What is a Payment Institution?
A payment institution (PI) is a type of financial institution that provides payment services in the European Union (EU) and the European Economic Area (EEA). Payment institutions are regulated at the EU or national level, and in the UK, payment institutions are regulated by the Financial Conduct Authority (FCA).
To be authorized as a payment institution, a company must apply for a license from the relevant regulatory authority, such as the FCA in the UK. The regulatory authority will review the company’s application and determine whether it meets the necessary requirements, such as having sufficient capital and implementing appropriate risk management systems.
Payment institutions are authorized to provide a variety of payment services, such as:
- the execution of payment transactions, including the acceptance and processing of payment orders
- the issuance and redemption of electronic money
- the execution of money remittance transactions
- currency exchange
For example, a payment institution might offer services such as accepting and processing credit card payments for merchants, issuing prepaid debit cards, or providing money transfer services. Payment institutions may also provide services to other financial institutions, such as processing transactions on behalf of banks or serving as intermediaries in payment systems.
Isn’t a Payment Institution the same as a Bank?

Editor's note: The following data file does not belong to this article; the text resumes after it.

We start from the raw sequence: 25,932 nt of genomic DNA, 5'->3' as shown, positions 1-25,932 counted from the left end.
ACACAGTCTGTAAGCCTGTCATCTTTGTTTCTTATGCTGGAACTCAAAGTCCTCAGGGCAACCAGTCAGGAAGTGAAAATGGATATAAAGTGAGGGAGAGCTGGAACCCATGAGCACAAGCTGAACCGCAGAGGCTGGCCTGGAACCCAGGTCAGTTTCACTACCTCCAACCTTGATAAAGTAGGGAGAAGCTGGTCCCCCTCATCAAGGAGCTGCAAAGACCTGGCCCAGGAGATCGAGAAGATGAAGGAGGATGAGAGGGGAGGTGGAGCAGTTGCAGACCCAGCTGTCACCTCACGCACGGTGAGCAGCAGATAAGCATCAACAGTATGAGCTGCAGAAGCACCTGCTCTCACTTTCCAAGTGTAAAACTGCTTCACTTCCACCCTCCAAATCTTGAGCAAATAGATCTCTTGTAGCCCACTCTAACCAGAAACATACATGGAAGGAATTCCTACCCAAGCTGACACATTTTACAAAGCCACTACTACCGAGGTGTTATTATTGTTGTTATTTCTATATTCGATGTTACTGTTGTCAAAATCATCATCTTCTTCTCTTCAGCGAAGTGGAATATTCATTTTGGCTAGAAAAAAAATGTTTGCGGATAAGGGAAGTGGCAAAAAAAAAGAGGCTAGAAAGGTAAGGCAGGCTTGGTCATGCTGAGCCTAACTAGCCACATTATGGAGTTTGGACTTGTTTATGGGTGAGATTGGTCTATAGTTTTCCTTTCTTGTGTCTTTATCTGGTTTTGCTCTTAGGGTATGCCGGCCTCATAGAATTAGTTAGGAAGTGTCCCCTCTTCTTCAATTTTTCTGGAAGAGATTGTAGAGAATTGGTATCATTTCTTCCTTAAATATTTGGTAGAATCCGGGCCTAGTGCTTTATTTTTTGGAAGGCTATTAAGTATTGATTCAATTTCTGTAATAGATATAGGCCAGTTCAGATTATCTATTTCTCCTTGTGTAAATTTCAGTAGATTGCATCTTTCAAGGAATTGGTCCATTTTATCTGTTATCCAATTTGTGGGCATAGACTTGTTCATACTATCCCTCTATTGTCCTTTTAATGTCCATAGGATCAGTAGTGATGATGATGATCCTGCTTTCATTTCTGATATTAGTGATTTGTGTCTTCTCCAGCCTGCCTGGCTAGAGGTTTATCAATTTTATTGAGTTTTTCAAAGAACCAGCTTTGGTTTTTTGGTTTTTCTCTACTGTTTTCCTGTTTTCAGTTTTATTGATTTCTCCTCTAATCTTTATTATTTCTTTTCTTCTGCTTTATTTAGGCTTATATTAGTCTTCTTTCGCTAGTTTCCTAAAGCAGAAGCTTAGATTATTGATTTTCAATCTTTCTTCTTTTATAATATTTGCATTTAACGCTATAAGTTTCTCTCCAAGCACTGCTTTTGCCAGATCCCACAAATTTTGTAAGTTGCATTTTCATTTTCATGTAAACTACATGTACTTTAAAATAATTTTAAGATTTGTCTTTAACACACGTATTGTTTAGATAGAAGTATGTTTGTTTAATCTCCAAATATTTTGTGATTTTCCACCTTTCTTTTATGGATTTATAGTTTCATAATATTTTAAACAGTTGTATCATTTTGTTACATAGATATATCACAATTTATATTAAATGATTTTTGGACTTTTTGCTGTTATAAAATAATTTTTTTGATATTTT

No, a payment institution is not a bank. Payment institutions are financial institutions that provide payment services, but they are not full-service banks. Payment institutions are typically focused on specific payment-related activities, such as the execution of payment transactions, the issuance of electronic money, or the provision of money transfer services.
Banks, on the other hand, offer a wider range of financial services, including accepting deposits, making loans, and offering investment products. Banks are typically regulated more strictly than payment institutions and may be subject to different requirements, such as having to maintain a higher level of capital.
In some cases, payment institutions may offer services that are similar to those offered by banks, such as accepting deposits or issuing debit cards. However, payment institutions are not typically authorized to engage in activities such as making loans or investing in securities.
This page was last updated on June 1, 2023.